fter seven years of sanctions and accusations of malign activities by all sides, political relations between Russia and both the US and the EU are at their worst since the mid-1980s. But there are signs, in Moscow and Washington as well as in some EU capitals, of confrontation fatigue. It appears there is an emerging effort to try and draw a line under the deterioration and, at least, establish some form of predictability in the relationships. Climate action may offer a sliver of common ground, it represents a rare issue that the US has said it will work on with Russia.
We should get a clearer picture of whether that is a realistic prospect or wishful thinking this month when, over the course of six days, there will be four summits directly or indirectly involving Russia, starting with the G7 in Cornwall on 12 June and ending with the Biden–Putin meeting in Geneva on 16 June.
Earlier this year, President Biden, and his key foreign policy advisors, were very consistent and clear in their view that their greater priorities would be China and the repair of trans-Atlantic relations. Russia was almost side-lined as irrelevant. That has changed, but the relationship with Russia is still only at the top of the second-tier priority list. It isn’t considered a first-tier priority.
Nobody expects any specific agreements at the Biden-Putin summit, but it should clarify the areas of mutual interest. Chief amongst them is climate management.
For Moscow, that probably suits equally well. Russia considers itself to be in a much stronger position today than in 2014 when the US imposed sanctions over its involvement in Crimea. Financially that is certainly the case, as the country has the world’s fifth-largest financial reserves and the sixth-lowest national debt, at under 20% of GDP. The economy is recovering from a relatively modest 3% decline last year and the Federal Budget is back in surplus. That surplus is largely thanks to the need to deal with sanctions. The price of oil at which the Russian state budget is in balance is less than US$50 per barrel this year. To achieve the same in 2013, Russia needed oil to be at US$115. Public support for President Putin is strong and on the current trajectory he would comfortably be re-elected in March 2024, should he wish to stand again. The threat of large-scale opposition protests never materialized and the country’s military has showcased the results of a decade of spending and upgrades on the Ukraine border in recent months.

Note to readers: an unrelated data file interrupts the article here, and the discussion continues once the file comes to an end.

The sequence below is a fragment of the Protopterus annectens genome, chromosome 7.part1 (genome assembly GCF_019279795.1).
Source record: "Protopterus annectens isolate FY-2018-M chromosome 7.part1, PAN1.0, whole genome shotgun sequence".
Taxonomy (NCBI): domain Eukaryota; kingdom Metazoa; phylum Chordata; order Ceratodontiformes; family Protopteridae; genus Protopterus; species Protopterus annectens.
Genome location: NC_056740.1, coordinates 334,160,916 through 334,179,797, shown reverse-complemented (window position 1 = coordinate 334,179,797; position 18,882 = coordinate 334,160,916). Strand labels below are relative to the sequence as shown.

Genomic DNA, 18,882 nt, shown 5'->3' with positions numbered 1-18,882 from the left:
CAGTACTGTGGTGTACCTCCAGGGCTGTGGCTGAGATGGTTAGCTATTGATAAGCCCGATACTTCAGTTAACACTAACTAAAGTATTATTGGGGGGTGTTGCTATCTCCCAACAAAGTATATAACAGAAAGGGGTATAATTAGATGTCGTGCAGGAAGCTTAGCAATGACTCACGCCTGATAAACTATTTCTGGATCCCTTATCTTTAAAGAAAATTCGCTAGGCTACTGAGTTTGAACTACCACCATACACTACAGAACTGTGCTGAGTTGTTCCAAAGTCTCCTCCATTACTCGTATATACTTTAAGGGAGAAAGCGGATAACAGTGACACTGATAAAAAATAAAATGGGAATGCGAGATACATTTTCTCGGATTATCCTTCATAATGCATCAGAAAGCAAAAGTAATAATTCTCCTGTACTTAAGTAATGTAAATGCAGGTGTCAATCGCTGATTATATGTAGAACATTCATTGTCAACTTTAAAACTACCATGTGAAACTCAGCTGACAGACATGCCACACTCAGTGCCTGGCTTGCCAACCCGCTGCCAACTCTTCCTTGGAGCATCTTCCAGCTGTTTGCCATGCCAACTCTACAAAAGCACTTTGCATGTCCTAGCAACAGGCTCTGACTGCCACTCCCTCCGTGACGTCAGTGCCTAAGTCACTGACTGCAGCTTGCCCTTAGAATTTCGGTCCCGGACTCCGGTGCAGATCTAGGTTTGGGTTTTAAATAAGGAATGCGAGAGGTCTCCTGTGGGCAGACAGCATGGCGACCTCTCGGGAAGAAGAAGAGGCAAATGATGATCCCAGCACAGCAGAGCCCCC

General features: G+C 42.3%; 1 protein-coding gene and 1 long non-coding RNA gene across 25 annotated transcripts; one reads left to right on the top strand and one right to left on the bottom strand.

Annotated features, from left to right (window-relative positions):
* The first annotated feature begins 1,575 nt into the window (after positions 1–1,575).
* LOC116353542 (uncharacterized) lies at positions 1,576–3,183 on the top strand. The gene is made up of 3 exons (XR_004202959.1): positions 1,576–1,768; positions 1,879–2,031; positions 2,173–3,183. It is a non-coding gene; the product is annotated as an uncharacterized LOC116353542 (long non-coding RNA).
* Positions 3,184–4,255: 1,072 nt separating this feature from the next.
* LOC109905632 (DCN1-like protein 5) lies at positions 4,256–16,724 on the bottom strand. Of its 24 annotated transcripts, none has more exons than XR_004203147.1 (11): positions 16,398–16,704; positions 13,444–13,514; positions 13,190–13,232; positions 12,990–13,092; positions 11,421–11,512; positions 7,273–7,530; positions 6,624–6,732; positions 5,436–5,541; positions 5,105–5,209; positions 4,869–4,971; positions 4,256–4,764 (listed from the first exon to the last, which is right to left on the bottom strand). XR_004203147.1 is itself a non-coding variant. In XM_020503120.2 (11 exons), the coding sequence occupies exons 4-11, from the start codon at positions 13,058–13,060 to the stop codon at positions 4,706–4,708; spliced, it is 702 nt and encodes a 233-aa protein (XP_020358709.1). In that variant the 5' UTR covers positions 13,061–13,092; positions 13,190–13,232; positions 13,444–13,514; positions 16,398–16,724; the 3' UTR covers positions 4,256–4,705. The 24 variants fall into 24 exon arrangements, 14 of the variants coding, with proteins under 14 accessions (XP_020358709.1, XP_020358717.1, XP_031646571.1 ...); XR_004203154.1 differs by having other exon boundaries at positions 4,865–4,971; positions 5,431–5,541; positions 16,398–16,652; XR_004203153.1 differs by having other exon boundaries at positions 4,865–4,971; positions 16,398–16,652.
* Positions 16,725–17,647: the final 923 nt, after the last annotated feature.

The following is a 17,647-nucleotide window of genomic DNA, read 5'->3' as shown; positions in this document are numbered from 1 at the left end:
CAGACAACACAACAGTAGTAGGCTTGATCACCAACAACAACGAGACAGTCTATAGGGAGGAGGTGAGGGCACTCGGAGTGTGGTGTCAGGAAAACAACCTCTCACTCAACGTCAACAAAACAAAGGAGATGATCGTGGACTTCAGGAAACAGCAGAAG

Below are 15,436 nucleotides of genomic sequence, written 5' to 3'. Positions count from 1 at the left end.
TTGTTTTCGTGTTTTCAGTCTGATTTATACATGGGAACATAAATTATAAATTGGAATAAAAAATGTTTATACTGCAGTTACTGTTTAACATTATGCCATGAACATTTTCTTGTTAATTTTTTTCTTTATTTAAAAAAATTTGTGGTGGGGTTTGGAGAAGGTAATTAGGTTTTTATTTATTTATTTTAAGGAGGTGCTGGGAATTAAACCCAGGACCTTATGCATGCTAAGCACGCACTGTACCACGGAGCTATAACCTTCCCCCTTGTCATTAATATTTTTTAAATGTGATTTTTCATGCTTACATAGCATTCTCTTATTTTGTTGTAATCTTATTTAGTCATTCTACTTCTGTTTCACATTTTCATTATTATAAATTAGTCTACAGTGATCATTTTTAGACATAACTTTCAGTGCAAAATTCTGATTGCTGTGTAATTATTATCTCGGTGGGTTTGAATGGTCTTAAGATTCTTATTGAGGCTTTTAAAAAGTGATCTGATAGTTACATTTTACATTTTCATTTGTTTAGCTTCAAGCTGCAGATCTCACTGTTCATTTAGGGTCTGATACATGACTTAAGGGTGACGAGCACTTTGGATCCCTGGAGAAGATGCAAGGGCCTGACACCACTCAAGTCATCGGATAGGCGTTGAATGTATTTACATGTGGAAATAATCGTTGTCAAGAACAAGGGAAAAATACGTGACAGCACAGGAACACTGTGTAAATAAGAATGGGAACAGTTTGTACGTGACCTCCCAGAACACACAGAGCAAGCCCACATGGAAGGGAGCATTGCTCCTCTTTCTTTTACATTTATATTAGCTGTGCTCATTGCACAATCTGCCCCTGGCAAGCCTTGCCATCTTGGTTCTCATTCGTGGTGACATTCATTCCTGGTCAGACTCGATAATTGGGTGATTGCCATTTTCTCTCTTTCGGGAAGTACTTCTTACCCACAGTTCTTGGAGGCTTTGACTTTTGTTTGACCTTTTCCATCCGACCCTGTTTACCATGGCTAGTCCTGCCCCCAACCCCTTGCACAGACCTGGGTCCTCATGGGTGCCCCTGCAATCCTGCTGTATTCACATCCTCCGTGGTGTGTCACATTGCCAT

Looking for pragmatic relationships
Russia’s relationship with Europe has been in decline for at least a decade but the country makes a clear distinction between the EU and individual states that are part of the EU. Moscow has now set its sights on building pragmatic relations with some of the more powerful EU countries on a bilateral basis. A good current example is the NordStream 2 gas pipeline, which will expand the economic and trade relationship with Germany. The Turkish Stream 2 pipeline, which is snaking up the Balkans, almost unnoticed, should improve the relationship with several other EU members. During his address to this year’s St Petersburg Economic Forum, President Putin said that Russia would like to engage more with European states to advance projects of mutual interest. He did not mention Brussels.
The other reason why Moscow is more confident is because it has successfully refined its geopolitical priorities. After briefly talking about a so-called Asia-pivot in 2014-15, the strategy now is one of diversification in relations, both trade and political. China is the country’s largest trade partner, and that will expand significantly in the next three to five years because of projects already agreed in the energy and transport sectors. Moscow–Beijing political ties have strengthened. The OPEC+ agreement has greatly helped improve relations with Saudi Arabia and other Gulf Arab states. Trade and joint investment deals with Japan and India have also grown and are set to increase.
Nobody expects any specific agreements to be made at the Geneva summit, but it should clarify the areas of mutual interest and the reasons why President Biden asked for the meeting. Chief amongst them is climate management. This is a huge legacy priority for President Biden and one that requires Russia’s involvement because of its size, environmental diversity and geography. It is also one of the key areas of concern for France, the UK (where the next climate summit will be held in November) and for Germany, where the Green Party is expected to play a significant role in the next government.